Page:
Biggio learned well and was picked as an All-Star reserve second baseman in 1992, becoming the first major-league player to be selected as an All-Star at both catcher and second base. Biggio and Jeff Bagwell, the 1991 National League Rookie of the Year, combined to usher in an era of sustained success for the Astros that was unlike any prior period in franchise history. From 1994 to 2006, the team won four division titles and finished in second place eight times; on two of the latter occasions, they captured the wild-card spot, and the 2005 wild-card team won the Astros’ first and only NL pennant. Biggio and Bagwell played together for 15 years and were nicknamed the “Killer B’s,” a group that at different times also included teammates Sean Berry, Derek Bell, and Lance Berkman.

In 1994, Biggio was again an All-Star reserve and won his first of four consecutive Gold Gloves at second base; he gave his 1996 Gold Glove to Galante out of gratitude for helping him to make the successful career transition. After a 1995 season in which Biggio also won his first of four consecutive All-Star elections as the NL’s starting second baseman, he was granted free agency and was pursued by several teams, including the division-rival St. Louis Cardinals. In the end, Biggio signed with the Astros at a “hometown discount” and said, echoing his father’s words, “The thing with me is that I want to finish what we started in Houston . . . I want to show we can win in Houston.”17

Both Biggio and the Astros continued to improve. The team won its first NL Central Division title in 1997, a season in which Biggio banged out 191 hits, stole 47 bases, and scored 146 runs. In addition to those numbers, he managed the remarkable feat of grounding into zero double-plays in 619 official at-bats. Biggio’s best season came in 1998 when he batted .325 with 210 hits, 20 HRs and 88 RBIs, and he became only the second major leaguer ever – along with Hall of Famer Tris Speaker – to have 50 doubles and 50 stolen bases in the same season, recording 51 and 50 respectively. The Astros won three consecutive division titles from 1997-1999, but they were eliminated in the first round of the playoffs each year; the only blight on Biggio’s career to this point was his lackluster performance in the postseason.

A new decade in a new century would eventually, although not right away, bring about changes in both circumstances. In 2000, the Astros moved into their new ballpark, Enron Field (now Minute Maid Park), but the success they had enjoyed in their final three years in the Astrodome eluded them as they finished in fourth place with a 72-90 record. Biggio, who struggled to a .268 batting average in 101 games, had his season come to a premature end on August 1 at Miami’s Pro Player Stadium. Florida Marlins center fielder Preston Wilson slid hard into second base to break up a double play, hitting Biggio’s leg and tearing both the anterior cruciate and medial collateral ligaments in his left knee. It was the only injury in Biggio’s career that caused him to miss any significant amount of playing time, and he vowed to come back strong the next year.

Biggio and the Astros both rebounded in 2001 as the team won its fourth NL Central title in five years with a 93-69 record. Biggio batted .292, registering 180 hits and scoring 118 runs, but the Astros were once again eliminated in the first round of the playoffs by the Atlanta Braves.

After the Astros finished in second place in 2002, the team aimed to improve its fortunes via a move that also impacted where Biggio would play: They signed free-agent second baseman Jeff Kent, a slugger who had won the 2000 NL MVP Award while playing for the San Francisco Giants. For the second time in his career, Biggio was asked to change positions – this time to center field – only now the switch was made to accommodate Kent rather than Biggio.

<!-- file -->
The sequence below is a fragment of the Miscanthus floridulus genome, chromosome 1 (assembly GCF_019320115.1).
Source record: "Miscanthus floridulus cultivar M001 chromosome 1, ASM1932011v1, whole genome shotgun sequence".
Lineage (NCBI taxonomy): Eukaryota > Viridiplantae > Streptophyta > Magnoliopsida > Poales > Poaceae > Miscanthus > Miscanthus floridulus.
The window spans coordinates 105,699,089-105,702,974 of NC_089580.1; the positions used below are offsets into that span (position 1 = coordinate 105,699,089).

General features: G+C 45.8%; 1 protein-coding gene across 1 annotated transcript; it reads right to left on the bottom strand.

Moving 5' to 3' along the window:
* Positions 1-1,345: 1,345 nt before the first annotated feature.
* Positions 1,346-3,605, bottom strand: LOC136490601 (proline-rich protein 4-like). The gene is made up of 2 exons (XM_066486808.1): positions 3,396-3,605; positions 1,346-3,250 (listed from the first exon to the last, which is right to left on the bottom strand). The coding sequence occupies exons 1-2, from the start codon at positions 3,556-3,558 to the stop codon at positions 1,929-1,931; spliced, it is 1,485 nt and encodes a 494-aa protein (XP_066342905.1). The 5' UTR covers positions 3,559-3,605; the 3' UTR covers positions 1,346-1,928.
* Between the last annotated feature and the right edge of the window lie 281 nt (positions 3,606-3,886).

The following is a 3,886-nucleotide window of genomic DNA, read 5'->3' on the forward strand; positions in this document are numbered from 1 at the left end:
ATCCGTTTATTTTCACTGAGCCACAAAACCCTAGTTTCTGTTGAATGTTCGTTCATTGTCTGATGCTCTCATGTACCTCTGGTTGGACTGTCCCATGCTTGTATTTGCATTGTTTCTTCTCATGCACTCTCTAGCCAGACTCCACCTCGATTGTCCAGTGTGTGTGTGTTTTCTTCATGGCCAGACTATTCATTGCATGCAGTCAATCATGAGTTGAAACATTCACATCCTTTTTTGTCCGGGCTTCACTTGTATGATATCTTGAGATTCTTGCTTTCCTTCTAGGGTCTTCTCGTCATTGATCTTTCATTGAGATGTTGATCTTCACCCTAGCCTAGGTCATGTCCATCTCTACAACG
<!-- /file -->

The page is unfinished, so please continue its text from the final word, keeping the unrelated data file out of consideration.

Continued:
Though he was initially caught off guard by the move, Biggio placed team success above his personal desires and began training for his new position. This time, rather than learning how to field grounders or how to make the double-play pivot, Biggio learned outfield positioning and how to read the ball off the bat. At the same time, he prepared himself for the extra demands of center field by “taking four and five-mile runs near his Houston home to build up stamina.”18

The 2003 season was one of adjustments, but greater success came in 2004. After a mid-season managerial change put Phil Garner at the helm, the Astros charged to a 92-70 record and made the playoffs as the NL’s wild-card team. For the first time in franchise history, the Astros won a postseason series when they defeated the Atlanta Braves in five games, and Biggio broke out of his postseason doldrums with a .400 batting average that included eight hits and four RBIs. The Astros faced the Cardinals in the NL Championship Series, and Kent hit a walk-off home run in Game 5 that gave the Astros a 3-to-2 game lead; however, the Cardinals came back to win the NLCS, leaving the Astros one step short of the World Series. Kent left the Astros to sign with the Los Angeles Dodgers after the 2004 season, and Biggio returned to second base.

As the 2005 season began, a repeat of the previous year’s postseason exploits appeared unlikely. Kent was gone, Bagwell spent most of the year on the disabled list, and a now 39-year old Biggio batted .264 for the season. In late May, the team had a 15-30 record, and its season was declared dead by a Houston Chronicle article that was accompanied by a drawing of a tombstone; however, a 22-7 July began a run to an 89-73 record and a second consecutive NL wild card playoff appearance.

The Astros again eliminated the Atlanta Braves and, in a reversal of the previous year, defeated the St. Louis Cardinals in six games in the NLCS to earn the franchise’s first trip to the World Series. Biggio continued his late-career postseason upsurge by batting .316 with six hits and six runs against Atlanta and .333 with eight hits against St. Louis. World Series Game 3 – on October 25, 2005 – was the first World Series game to be played in Texas, but the excitement of the moment was fleeting as the Chicago White Sox swept the Astros in four tightly-contested games.